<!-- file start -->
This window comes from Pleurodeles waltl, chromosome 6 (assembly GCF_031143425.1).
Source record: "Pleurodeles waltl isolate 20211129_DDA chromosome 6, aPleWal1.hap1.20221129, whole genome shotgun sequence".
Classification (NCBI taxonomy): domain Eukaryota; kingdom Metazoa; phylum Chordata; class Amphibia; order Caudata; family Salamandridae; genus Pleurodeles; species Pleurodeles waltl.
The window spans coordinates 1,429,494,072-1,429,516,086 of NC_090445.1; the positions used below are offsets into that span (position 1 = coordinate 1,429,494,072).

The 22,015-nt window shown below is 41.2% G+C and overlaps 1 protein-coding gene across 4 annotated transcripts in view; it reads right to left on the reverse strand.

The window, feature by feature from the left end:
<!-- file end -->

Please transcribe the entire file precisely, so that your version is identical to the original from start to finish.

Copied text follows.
This window comes from Pleurodeles waltl, chromosome 6 (assembly GCF_031143425.1).
Source record: "Pleurodeles waltl isolate 20211129_DDA chromosome 6, aPleWal1.hap1.20221129, whole genome shotgun sequence".
Classification (NCBI taxonomy): domain Eukaryota; kingdom Metazoa; phylum Chordata; class Amphibia; order Caudata; family Salamandridae; genus Pleurodeles; species Pleurodeles waltl.
The window spans coordinates 1,429,494,072-1,429,516,086 of NC_090445.1; the positions used below are offsets into that span (position 1 = coordinate 1,429,494,072).

The 22,015-nt window shown below is 41.2% G+C and overlaps 1 protein-coding gene across 4 annotated transcripts in view; it reads right to left on the reverse strand.

The window, feature by feature from the left end: